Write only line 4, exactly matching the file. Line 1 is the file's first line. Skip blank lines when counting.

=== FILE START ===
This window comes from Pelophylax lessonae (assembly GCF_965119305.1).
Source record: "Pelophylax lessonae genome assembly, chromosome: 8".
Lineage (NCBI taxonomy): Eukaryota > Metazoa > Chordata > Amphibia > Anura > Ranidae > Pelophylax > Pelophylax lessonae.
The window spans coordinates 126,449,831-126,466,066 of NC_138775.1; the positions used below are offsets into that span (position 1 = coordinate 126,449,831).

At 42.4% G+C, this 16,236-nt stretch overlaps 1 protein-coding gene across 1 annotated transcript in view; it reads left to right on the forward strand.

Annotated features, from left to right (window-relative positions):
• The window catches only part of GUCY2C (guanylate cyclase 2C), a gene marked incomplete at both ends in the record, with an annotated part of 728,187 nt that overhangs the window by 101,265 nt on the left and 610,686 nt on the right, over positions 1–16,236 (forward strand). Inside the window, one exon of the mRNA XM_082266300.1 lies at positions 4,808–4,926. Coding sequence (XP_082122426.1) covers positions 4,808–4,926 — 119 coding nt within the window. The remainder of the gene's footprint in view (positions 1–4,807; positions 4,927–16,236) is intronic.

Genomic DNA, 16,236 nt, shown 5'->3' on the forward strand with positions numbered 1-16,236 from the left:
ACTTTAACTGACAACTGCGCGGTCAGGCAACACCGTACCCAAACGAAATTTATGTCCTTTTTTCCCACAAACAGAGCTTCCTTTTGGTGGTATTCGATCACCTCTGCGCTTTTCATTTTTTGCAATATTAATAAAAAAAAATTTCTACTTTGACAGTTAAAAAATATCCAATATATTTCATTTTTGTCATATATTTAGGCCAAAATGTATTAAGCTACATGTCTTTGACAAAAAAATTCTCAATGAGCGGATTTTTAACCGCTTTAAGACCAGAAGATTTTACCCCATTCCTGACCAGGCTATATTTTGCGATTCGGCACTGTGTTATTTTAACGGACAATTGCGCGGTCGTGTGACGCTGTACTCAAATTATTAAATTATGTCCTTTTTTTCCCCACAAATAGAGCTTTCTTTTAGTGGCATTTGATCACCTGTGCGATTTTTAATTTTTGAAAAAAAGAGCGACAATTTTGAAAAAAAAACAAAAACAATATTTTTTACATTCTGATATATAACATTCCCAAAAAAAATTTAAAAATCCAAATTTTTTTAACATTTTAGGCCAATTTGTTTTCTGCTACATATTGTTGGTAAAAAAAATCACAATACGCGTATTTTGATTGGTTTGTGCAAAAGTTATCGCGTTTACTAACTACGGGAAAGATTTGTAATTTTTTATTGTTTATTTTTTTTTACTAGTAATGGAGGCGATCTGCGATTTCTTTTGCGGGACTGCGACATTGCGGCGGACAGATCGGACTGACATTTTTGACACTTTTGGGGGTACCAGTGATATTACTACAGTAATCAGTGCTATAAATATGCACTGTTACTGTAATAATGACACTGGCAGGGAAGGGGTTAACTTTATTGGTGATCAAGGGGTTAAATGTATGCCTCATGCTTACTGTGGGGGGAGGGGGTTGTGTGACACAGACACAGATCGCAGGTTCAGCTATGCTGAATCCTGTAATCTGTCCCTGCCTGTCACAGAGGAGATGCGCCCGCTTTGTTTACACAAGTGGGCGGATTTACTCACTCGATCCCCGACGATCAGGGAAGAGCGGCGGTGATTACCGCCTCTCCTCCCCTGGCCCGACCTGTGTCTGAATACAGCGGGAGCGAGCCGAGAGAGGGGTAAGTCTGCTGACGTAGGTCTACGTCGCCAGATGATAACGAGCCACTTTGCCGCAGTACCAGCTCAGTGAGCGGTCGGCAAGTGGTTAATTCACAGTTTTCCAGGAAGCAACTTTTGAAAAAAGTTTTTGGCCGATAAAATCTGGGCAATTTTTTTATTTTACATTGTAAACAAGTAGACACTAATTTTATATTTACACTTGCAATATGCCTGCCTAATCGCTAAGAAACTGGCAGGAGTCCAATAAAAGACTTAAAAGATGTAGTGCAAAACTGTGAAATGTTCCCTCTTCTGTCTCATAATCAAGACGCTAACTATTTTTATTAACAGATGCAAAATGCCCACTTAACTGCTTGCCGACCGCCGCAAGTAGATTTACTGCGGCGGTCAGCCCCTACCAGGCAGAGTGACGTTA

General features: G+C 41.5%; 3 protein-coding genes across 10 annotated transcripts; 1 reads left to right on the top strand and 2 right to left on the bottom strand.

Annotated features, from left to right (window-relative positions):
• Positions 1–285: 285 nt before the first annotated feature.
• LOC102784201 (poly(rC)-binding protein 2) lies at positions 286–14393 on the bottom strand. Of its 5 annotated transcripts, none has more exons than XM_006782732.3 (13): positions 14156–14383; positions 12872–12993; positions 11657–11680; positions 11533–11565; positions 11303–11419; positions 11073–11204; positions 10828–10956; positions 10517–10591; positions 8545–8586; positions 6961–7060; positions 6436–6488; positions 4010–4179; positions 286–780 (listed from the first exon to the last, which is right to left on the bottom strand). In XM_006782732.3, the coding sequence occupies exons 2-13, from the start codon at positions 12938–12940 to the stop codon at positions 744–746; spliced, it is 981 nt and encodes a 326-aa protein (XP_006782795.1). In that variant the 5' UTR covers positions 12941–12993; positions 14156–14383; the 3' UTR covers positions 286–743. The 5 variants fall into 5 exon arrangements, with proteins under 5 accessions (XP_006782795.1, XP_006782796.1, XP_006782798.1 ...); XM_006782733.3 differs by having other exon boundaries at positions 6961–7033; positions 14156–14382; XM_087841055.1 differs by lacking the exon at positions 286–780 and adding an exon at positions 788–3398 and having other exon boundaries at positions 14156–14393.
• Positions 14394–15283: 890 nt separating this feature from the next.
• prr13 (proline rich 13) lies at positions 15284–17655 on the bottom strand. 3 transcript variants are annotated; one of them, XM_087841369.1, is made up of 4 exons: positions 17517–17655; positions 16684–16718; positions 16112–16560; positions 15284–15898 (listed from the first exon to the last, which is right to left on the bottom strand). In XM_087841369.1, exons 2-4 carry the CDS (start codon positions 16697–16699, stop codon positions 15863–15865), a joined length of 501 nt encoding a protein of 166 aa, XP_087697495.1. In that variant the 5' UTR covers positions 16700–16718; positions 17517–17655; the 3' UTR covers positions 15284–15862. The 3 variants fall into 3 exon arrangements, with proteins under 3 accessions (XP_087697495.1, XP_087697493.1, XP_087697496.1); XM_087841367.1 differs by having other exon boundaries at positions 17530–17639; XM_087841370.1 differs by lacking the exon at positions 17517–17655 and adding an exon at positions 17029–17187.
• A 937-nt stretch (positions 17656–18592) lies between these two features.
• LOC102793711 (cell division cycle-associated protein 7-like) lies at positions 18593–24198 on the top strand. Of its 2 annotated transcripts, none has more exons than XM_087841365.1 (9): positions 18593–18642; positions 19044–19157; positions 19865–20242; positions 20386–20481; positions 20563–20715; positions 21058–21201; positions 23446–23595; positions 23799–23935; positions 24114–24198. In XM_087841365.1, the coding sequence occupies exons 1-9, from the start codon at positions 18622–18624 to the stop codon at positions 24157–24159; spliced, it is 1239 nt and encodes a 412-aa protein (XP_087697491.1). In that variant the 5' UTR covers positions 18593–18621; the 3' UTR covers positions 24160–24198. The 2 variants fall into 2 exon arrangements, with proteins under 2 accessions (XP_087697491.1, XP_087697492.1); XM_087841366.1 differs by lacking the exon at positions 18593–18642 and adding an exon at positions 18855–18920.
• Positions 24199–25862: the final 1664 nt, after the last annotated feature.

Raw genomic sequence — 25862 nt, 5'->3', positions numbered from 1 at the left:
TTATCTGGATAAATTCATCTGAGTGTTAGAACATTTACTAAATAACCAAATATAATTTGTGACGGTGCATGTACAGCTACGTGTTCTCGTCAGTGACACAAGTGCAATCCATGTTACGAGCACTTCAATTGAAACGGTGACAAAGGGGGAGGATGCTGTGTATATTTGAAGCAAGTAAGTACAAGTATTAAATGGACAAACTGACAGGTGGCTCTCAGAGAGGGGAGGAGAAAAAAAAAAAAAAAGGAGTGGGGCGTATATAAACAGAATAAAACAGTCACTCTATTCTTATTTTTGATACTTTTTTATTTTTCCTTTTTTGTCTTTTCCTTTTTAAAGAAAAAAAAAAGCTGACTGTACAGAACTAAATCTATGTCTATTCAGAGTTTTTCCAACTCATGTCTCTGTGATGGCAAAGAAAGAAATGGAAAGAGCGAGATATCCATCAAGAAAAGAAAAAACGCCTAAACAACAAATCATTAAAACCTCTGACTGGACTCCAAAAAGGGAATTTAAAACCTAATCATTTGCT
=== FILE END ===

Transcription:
The window spans coordinates 126,449,831-126,466,066 of NC_138775.1; the positions used below are offsets into that span (position 1 = coordinate 126,449,831).